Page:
Vaccine: The Debate in Modern America

Vaccine: The Debate in Modern America

by Mark A. Largent
     
 

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Since 1990, the number of mandated vaccines has increased dramatically. Today, a fully vaccinated child will have received nearly three dozen vaccinations between birth and age six. Along with the increase in number has come a growing wave of concern among parents about the unintended side effects of vaccines. In Vaccine, Mark A. Largent explains the

Overview

Since 1990, the number of mandated vaccines has increased dramatically. Today, a fully vaccinated child will have received nearly three dozen vaccinations between birth and age six. Along with the increase in number has come a growing wave of concern among parents about the unintended side effects of vaccines. In Vaccine, Mark A. Largent explains the history of the debate and identifies issues that parents, pediatricians, politicians, and public health officials must address.

Nearly 40% of American parents report that they delay or refuse a recommended vaccine for their children. Despite assurances from every mainstream scientific and medical institution, parents continue to be haunted by the question of whether vaccines cause autism. In response, health officials herald vaccines as both safe and vital to the public's health and put programs and regulations in place to encourage parents to follow the recommended vaccine schedule.

For Largent, the vaccine-autism debate obscures a constellation of concerns held by many parents, including anxiety about the number of vaccines required (including some for diseases that children are unlikely ever to encounter), unhappiness about the rigorous schedule of vaccines during well-baby visits, and fear of potential side effects, some of them serious and even life-threatening. This book disentangles competing claims, opens the controversy for critical reflection, and provides recommendations for moving forward.

Editorial Reviews

Midwest Book Review
Any health collection catering to parents, health professional or the general public needs this fine survey of the history and contentions of the vaccine debate.

Journal of Child Neurology - Roger A. Brumback
This is an important book in the context of the current vaccine wars. Every pediatrician and pediatric specialist should not only read this book but also take to heart its message.

Journal of Developmental and Behavioral Pediatrics - Sarah S. Nyp
This book provides a fantastic overview of both sides of the vaccine debate... This knowledge and understanding could improve [physician's] success in alleviating concerns for parents with anxiety toward vaccinatino of their children.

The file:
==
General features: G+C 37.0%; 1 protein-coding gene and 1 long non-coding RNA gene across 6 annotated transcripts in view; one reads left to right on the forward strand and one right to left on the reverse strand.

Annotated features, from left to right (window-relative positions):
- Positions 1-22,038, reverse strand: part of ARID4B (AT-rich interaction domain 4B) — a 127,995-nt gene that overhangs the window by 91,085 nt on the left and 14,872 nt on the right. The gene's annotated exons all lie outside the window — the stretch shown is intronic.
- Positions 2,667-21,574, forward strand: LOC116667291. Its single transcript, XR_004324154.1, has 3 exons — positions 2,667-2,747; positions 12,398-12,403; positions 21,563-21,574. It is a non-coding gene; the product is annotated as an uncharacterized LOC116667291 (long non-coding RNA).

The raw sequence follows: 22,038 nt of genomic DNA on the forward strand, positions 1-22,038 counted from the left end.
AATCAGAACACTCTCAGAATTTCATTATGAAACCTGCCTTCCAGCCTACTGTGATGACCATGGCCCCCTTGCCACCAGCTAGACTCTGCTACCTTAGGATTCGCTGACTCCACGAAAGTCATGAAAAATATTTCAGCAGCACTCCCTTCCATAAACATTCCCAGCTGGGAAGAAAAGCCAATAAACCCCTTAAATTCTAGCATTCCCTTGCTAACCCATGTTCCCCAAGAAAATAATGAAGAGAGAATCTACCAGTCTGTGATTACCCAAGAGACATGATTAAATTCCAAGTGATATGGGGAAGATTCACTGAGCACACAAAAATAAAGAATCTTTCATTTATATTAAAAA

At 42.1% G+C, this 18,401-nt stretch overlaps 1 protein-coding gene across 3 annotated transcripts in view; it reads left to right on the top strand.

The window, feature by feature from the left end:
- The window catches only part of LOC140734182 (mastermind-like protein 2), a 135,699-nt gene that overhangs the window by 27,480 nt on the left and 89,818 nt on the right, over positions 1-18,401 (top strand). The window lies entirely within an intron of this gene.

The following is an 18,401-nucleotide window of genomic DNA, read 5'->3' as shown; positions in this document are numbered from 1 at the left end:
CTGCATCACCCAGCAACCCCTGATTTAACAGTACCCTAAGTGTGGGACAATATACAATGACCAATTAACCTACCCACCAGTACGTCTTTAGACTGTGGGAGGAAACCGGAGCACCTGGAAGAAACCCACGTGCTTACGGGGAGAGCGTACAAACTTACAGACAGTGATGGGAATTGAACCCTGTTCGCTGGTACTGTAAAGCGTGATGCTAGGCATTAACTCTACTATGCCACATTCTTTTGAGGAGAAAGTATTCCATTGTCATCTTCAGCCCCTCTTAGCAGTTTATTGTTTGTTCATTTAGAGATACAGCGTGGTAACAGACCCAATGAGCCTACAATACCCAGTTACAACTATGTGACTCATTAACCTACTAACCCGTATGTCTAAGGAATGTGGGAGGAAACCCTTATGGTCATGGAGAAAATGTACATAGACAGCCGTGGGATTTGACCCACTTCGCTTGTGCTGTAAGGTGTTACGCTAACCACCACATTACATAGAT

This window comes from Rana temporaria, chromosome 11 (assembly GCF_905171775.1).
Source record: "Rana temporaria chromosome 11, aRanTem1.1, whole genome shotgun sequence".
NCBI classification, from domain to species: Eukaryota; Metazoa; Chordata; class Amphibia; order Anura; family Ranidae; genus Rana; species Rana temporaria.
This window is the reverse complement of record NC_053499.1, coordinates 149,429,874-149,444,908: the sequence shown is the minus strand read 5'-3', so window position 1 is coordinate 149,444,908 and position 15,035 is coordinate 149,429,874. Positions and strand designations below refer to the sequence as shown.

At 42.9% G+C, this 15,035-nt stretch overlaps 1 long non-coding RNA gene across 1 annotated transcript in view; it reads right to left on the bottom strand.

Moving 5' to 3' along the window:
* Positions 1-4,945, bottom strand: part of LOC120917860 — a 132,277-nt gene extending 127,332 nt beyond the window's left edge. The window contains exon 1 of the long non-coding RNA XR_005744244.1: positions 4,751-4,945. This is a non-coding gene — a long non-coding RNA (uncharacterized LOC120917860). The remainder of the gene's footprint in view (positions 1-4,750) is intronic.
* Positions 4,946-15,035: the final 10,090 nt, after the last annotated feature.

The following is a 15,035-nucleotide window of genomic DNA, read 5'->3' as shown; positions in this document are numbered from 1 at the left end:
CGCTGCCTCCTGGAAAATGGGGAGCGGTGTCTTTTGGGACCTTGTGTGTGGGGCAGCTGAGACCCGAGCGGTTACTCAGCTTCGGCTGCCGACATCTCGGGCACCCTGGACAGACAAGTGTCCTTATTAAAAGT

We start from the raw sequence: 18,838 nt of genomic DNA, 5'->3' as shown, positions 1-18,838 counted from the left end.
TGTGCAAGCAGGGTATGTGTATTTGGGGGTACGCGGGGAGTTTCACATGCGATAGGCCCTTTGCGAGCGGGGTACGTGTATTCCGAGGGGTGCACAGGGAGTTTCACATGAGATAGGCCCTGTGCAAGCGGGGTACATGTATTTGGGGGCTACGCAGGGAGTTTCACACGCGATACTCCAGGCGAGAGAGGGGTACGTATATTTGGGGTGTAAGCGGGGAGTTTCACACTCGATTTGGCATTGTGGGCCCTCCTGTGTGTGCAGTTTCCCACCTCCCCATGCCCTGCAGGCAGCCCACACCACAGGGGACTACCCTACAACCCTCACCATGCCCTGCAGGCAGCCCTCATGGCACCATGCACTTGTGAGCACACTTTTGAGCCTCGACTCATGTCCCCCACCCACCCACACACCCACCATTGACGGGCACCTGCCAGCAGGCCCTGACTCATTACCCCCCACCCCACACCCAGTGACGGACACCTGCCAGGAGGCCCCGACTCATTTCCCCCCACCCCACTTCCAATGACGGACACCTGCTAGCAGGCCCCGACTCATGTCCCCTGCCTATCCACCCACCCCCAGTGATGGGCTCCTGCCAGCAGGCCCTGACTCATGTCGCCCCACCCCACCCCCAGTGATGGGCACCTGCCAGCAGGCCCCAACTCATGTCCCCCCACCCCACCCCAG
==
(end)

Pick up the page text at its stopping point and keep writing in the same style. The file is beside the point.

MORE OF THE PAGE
Life Sciences
Largent’s fluid prose makes this 222-page book an easy read. It will interest vaccine proponents and detractors alike, along with parents and policymakers who have questions about the long list of mandated vaccines, and health professionals who must explain benefits and risks to anxious parents.

Isis - Robert D. Johnston
In an era of polarized debate over vaccines—as over so much else— Vaccine can potentially lead us toward a promised land of dialogue and substantially greater mutual understanding.

Nature Medicine - Andrea Rusnock
An important overview of scientific research on the safety and side effects of vaccination. Largent also incorporates his own decisions about his daughter's vaccinations as an example of how one parent has navigated the competing claims about vaccines... Parents need to educate themselves and make well-informed decisions about their children's vaccinations.

Canadian Bulletin of Medical History - Sarah Glassford
Largent's reasoned, evidence based exploration is a worthy and important contribution to a public debate too often built upon flimsy claims and perpetuated by hyperbole.

Product Details

ISBN-13:
9781421406725
Publisher:
Johns Hopkins University Press
Publication date:
07/20/2012
Sold by:
Barnes & Noble
Format:
NOOK Book
Pages:
232
File size:
2 MB
Age Range:
18 Years

What People are saying about this

Jonathan D. Moreno
Mark Largent brings a moving personal story, acute cultural observation, and deep historical scholarship to the festering and dangerous vaccine debate. His is a fresh new voice from which we can all learn much.

Meet the Author

Mark A. Largent is an associate professor of history and director of the Science, Technology, Environment, and Public Policy Specialization at Michigan State University.

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